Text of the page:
The beautiful thing about being in a city like Chicago is that I don’t have to choose a singular path. Within a week of singing art songs with Fourth Coast, I’ll be singing at a synagogue for Yom Kippur, playing Catholic masses at St. Nick’s in Evanston, gospel music on the south side, and begin learning music for Chicago a cappella’s holiday concerts, which ranges from Gregorian chant to Pentatonix. One of my favorite things about being a musician is that I gain insight into different cultures and traditions. So, to answer your question: all of them! I want to keep learning and exploring as much as I can.
Can you give advice on how you navigate the implicit bias of the classical music business?
Who better than the late Jessye Norman to speak on this matter? In one of her last recorded interviews, she gave this advice to a young singer who felt lost and wasn’t getting performance opportunities: “What you should do next is to learn another good piece of music and have it as part of your life and part of your repertoire... Go into the studio and learn the repertoire and be prepared for whatever happens, and if you're prepared, I promise you it will happen." I remember feeling frustrated when, year after year, I would audition for a certain group and not get the desired result. Did it have anything to do with my skin color? Who knows? Regardless, I decided one year that I would prepare like I never had before and leave absolutely no reason to not get the promotion—and that if I didn’t get it, I would leave the group altogether. Luckily, it all worked out. In a nutshell: know your worth, do the work, and give people no choice but to notice you. Speak up if/when you need to, but let your good work speak for itself.
How would you like to see the scene in Chicago change to include more diverse voices? Are there audiences that we are not reaching, and how can we make what we do more accessible to them?
At this point in my career, I can speak to representation. One of the things that drew me to audition for Fourth Coast is its dedication to performing works by women and people of color, and programming repertoire that puts the spotlight on those who are underrepresented and/or misrepresented in the classical music scene and society at large. Other Chicago ensembles are making similar efforts, which is very heartening. On a fun note, I recently bought a couple collections of Filipino folk songs, specifically from the region of the Visayas, where much of my extended family still resides. I hope to get the chance to learn and perform them soon!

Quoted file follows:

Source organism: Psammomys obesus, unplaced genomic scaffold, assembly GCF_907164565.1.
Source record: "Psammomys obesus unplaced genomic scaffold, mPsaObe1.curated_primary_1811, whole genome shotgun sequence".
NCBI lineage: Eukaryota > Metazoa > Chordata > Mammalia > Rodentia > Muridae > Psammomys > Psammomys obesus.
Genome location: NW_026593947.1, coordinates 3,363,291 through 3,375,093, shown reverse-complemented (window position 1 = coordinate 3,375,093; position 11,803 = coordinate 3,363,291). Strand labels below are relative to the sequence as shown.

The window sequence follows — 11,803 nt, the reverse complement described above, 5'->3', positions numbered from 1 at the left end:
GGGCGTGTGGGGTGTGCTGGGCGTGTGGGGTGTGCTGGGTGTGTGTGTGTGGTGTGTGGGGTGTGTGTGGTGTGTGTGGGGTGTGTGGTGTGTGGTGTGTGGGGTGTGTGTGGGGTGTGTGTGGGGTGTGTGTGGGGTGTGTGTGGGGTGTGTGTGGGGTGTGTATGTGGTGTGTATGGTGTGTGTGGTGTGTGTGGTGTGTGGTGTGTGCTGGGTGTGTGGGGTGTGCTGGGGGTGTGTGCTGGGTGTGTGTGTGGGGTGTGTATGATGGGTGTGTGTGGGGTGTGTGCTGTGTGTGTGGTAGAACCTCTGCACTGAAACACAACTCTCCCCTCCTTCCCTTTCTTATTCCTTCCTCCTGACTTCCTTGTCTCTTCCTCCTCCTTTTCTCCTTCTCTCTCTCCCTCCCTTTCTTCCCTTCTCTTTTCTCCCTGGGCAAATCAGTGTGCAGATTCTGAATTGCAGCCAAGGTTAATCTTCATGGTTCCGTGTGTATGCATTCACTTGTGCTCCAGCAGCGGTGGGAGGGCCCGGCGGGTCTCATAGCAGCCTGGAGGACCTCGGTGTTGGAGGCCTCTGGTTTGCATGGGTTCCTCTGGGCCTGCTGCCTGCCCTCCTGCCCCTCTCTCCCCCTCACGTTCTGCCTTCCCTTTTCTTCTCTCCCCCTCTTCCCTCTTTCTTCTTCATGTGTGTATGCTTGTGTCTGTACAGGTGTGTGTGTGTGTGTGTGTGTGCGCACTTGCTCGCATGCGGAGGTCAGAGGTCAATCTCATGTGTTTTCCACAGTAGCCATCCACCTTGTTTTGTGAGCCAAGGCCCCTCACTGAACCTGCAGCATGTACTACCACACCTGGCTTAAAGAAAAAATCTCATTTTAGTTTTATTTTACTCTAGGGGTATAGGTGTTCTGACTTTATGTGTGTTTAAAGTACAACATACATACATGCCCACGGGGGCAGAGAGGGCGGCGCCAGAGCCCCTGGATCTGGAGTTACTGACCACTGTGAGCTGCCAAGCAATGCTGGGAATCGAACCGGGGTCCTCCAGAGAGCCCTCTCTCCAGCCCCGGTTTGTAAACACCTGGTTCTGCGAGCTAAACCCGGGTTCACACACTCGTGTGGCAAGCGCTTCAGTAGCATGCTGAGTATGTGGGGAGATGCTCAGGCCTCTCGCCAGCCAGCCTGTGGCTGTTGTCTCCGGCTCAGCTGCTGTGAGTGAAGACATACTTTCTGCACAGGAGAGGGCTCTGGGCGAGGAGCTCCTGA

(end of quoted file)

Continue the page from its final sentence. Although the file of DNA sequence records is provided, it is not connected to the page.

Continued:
On Saturday, Fourth Coast Ensemble debuts their new configuration: soprano Sarah van der Ploeg, mezzo-soprano Bridget Skaggs, tenor Ace Gangoso, and bass-baritone David Govertsen with pianist Dana Brown in “Songs of Fourth Coast” at the superior venue, the Logan Center Penthouse in Hyde Park.
So many other important performances take place this weekend. Chicago Choral Artists is making a big investment on their season opener: Craig Hella Johnson’s Considering Matthew Shepard. I experienced this modern masterpiece last month at Ravinia performed by Conspirare. I wasn’t prepared for the emotional ride this piece takes the audience on. It’s like being punched in the gut, then hugged, then punched again, etc. I imagine a similar experience was had by the first audiences to hear Bach’s St. Matthew Passion. CCA is offering three performances, Friday through Sunday, at Grace Lutheran Church in River Forest. Coincidentally, CCA Artistic Director will also be tackling St. Matthew Passion at Grace Lutheran as part of the Bach Cantata Vespers series in the spring.
Chicago Chamber Choir begins its third season with Christopher Windle as its Artistic Director. They partner with CHAI Collaborative Ensemble for "Where Flames a Word," a program anchored by Pelle Gudmundsen-Holmgreen’s Statements with other works by Kile Smith, John Rutter, Johannes Brahms, and Eric Whitacre. Two performances: Edgewater and Rogers Park.
Third Eye Theatre Ensemble opens their sixth season with the midwestern premiere of Darkling by Stefan Weisman (composer of The Scarlet Ibis, last spring at COT) and Anna Rabinowitz. Darkling explores the story of Anna, a present-day Jewish American woman piecing together her heritage as a descendant of the Holocaust. Performances begin Friday and run through Sunday, October 27 at Theater Wit in Lakeview.
Barber of Seville continues at Lyric Opera of Chicago, and Luisa Miller opens on Saturday. Luisa Miller was one of the top picks for the fall by that outstanding podcast Opera Box Score.
Finally, the Chicago Arts Orchestra presents colonial music from Mexico City Cathedral with works by Mexican Baroque composer Ignacio Jerusalem. New Moon Opera Company’s Mallory Harding and Bach and Beethoven Ensemble’s Thomas Aláan are featured soloists. Friday in at St. Francis Xavier Church in Wilmette.